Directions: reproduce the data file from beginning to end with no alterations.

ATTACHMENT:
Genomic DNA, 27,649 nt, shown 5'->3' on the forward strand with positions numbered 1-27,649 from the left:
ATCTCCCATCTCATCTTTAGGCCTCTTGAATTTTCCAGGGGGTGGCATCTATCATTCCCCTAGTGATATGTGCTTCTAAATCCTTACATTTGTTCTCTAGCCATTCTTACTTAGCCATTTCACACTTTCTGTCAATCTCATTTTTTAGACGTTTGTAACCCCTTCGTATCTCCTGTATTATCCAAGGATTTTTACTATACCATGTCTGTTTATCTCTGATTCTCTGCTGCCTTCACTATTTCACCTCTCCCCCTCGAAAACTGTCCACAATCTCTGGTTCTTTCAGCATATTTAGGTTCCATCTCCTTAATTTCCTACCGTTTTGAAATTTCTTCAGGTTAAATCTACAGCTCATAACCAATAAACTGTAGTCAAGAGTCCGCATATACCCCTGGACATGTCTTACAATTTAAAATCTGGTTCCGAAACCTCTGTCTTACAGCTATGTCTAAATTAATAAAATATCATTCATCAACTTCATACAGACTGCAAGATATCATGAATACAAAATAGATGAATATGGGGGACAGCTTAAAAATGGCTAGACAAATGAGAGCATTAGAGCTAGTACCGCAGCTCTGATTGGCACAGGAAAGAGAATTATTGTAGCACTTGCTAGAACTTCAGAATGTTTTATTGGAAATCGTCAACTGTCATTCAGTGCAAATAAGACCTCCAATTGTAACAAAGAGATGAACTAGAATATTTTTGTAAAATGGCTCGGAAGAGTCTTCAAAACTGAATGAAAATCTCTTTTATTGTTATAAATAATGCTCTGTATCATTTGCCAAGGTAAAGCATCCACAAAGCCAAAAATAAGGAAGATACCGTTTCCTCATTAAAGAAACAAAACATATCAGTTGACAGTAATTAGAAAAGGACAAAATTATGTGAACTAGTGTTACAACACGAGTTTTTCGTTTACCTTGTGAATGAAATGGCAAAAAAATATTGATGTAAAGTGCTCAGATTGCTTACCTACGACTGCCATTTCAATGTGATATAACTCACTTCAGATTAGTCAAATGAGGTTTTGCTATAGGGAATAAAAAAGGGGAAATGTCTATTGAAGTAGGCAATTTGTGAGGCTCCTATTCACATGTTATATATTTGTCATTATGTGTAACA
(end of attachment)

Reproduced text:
Genomic DNA, 27,649 nt, shown 5'->3' on the forward strand with positions numbered 1-27,649 from the left:
ATCTCCCATCTCATCTTTAGGCCTCTTGAATTTTCCAGGGGGTGGCATCTATCATTCCCCTAGTGATATGTGCTTCTAAATCCTTACATTTGTTCTCTAGCCATTCTTACTTAGCCATTTCACACTTTCTGTCAATCTCATTTTTTAGACGTTTGTAACCCCTTCGTATCTCCTGTATTATCCAAGGATTTTTACTATACCATGTCTGTTTATCTCTGATTCTCTGCTGCCTTCACTATTTCACCTCTCCCCCTCGAAAACTGTCCACAATCTCTGGTTCTTTCAGCATATTTAGGTTCCATCTCCTTAATTTCCTACCGTTTTGAAATTTCTTCAGGTTAAATCTACAGCTCATAACCAATAAACTGTAGTCAAGAGTCCGCATATACCCCTGGACATGTCTTACAATTTAAAATCTGGTTCCGAAACCTCTGTCTTACAGCTATGTCTAAATTAATAAAATATCATTCATCAACTTCATACAGACTGCAAGATATCATGAATACAAAATAGATGAATATGGGGGACAGCTTAAAAATGGCTAGACAAATGAGAGCATTAGAGCTAGTACCGCAGCTCTGATTGGCACAGGAAAGAGAATTATTGTAGCACTTGCTAGAACTTCAGAATGTTTTATTGGAAATCGTCAACTGTCATTCAGTGCAAATAAGACCTCCAATTGTAACAAAGAGATGAACTAGAATATTTTTGTAAAATGGCTCGGAAGAGTCTTCAAAACTGAATGAAAATCTCTTTTATTGTTATAAATAATGCTCTGTATCATTTGCCAAGGTAAAGCATCCACAAAGCCAAAAATAAGGAAGATACCGTTTCCTCATTAAAGAAACAAAACATATCAGTTGACAGTAATTAGAAAAGGACAAAATTATGTGAACTAGTGTTACAACACGAGTTTTTCGTTTACCTTGTGAATGAAATGGCAAAAAAATATTGATGTAAAGTGCTCAGATTGCTTACCTACGACTGCCATTTCAATGTGATATAACTCACTTCAGATTAGTCAAATGAGGTTTTGCTATAGGGAATAAAAAAGGGGAAATGTCTATTGAAGTAGGCAATTTGTGAGGCTCCTATTCACATGTTATATATTTGTCATTATGTGTAACA